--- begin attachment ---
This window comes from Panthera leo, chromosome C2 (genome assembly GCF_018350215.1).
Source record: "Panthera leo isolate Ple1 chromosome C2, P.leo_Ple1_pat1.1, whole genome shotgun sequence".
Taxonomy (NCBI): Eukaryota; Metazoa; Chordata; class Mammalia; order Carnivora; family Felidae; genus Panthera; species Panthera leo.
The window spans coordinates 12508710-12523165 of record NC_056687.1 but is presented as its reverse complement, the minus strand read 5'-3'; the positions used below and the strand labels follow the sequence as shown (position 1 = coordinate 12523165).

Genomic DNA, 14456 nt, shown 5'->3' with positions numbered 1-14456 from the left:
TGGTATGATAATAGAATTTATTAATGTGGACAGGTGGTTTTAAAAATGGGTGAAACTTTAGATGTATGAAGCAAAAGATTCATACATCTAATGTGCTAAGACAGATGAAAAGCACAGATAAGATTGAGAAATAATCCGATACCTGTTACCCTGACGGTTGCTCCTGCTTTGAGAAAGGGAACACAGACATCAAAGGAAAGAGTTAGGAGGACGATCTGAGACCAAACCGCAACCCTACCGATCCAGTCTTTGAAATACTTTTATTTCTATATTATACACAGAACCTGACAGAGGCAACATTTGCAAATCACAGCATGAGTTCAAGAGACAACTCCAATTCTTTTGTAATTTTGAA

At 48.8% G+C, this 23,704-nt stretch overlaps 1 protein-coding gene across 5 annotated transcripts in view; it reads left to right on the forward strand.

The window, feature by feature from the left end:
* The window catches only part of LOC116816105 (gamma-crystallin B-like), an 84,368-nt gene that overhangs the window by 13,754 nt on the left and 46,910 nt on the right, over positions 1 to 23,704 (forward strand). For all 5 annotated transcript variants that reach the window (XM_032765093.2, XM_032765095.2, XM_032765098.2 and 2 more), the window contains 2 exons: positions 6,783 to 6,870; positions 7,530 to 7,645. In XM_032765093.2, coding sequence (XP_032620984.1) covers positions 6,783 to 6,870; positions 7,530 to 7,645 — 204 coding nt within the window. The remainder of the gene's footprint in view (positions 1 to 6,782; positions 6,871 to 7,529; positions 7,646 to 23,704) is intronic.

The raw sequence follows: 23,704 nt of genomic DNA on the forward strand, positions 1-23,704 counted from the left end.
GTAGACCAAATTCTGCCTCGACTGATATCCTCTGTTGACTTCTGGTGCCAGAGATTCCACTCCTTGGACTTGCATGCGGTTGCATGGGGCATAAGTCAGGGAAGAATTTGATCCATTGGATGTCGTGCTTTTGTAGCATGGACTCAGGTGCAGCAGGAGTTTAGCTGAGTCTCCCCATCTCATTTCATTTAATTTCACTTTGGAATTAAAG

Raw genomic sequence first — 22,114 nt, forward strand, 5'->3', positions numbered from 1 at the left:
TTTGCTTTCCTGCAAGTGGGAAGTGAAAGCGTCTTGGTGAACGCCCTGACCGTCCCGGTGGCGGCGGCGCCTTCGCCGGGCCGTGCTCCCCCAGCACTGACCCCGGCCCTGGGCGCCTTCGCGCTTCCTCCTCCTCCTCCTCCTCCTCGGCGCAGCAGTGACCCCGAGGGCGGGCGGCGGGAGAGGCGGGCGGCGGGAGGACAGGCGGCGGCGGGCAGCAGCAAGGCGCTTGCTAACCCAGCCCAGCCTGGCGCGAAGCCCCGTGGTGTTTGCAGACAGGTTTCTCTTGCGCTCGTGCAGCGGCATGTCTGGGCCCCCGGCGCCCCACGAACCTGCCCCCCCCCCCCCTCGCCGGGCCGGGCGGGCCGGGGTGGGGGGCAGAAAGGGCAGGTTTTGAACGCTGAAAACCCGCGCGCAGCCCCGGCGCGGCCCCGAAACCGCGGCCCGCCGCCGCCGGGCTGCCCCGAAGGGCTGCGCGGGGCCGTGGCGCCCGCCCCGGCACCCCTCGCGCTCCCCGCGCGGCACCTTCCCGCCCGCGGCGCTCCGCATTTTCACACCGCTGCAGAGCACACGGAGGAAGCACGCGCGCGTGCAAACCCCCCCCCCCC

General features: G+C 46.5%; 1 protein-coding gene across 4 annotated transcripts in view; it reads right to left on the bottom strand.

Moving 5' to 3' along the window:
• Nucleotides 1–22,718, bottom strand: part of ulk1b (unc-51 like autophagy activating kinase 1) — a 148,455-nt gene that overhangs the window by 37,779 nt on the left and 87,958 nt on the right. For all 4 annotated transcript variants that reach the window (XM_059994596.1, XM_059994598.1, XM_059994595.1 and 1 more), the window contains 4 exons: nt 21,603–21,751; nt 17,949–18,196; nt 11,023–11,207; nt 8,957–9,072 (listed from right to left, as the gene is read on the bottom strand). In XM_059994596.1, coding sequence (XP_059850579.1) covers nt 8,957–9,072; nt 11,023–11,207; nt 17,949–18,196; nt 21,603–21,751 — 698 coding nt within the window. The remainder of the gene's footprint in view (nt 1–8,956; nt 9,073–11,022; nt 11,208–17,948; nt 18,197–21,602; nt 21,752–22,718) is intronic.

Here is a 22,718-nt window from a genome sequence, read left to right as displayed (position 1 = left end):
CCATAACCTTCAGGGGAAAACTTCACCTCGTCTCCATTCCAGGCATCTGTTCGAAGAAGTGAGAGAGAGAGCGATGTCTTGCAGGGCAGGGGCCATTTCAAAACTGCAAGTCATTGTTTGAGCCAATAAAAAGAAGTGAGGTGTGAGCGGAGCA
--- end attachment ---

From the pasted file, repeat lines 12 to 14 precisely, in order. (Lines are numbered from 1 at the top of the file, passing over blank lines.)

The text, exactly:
Raw genomic sequence first — 22,114 nt, forward strand, 5'->3', positions numbered from 1 at the left:
TTTGCTTTCCTGCAAGTGGGAAGTGAAAGCGTCTTGGTGAACGCCCTGACCGTCCCGGTGGCGGCGGCGCCTTCGCCGGGCCGTGCTCCCCCAGCACTGACCCCGGCCCTGGGCGCCTTCGCGCTTCCTCCTCCTCCTCCTCCTCCTCGGCGCAGCAGTGACCCCGAGGGCGGGCGGCGGGAGAGGCGGGCGGCGGGAGGACAGGCGGCGGCGGGCAGCAGCAAGGCGCTTGCTAACCCAGCCCAGCCTGGCGCGAAGCCCCGTGGTGTTTGCAGACAGGTTTCTCTTGCGCTCGTGCAGCGGCATGTCTGGGCCCCCGGCGCCCCACGAACCTGCCCCCCCCCCCCCTCGCCGGGCCGGGCGGGCCGGGGTGGGGGGCAGAAAGGGCAGGTTTTGAACGCTGAAAACCCGCGCGCAGCCCCGGCGCGGCCCCGAAACCGCGGCCCGCCGCCGCCGGGCTGCCCCGAAGGGCTGCGCGGGGCCGTGGCGCCCGCCCCGGCACCCCTCGCGCTCCCCGCGCGGCACCTTCCCGCCCGCGGCGCTCCGCATTTTCACACCGCTGCAGAGCACACGGAGGAAGCACGCGCGCGTGCAAACCCCCCCCCCCC

General features: G+C 46.5%; 1 protein-coding gene across 4 annotated transcripts in view; it reads right to left on the bottom strand.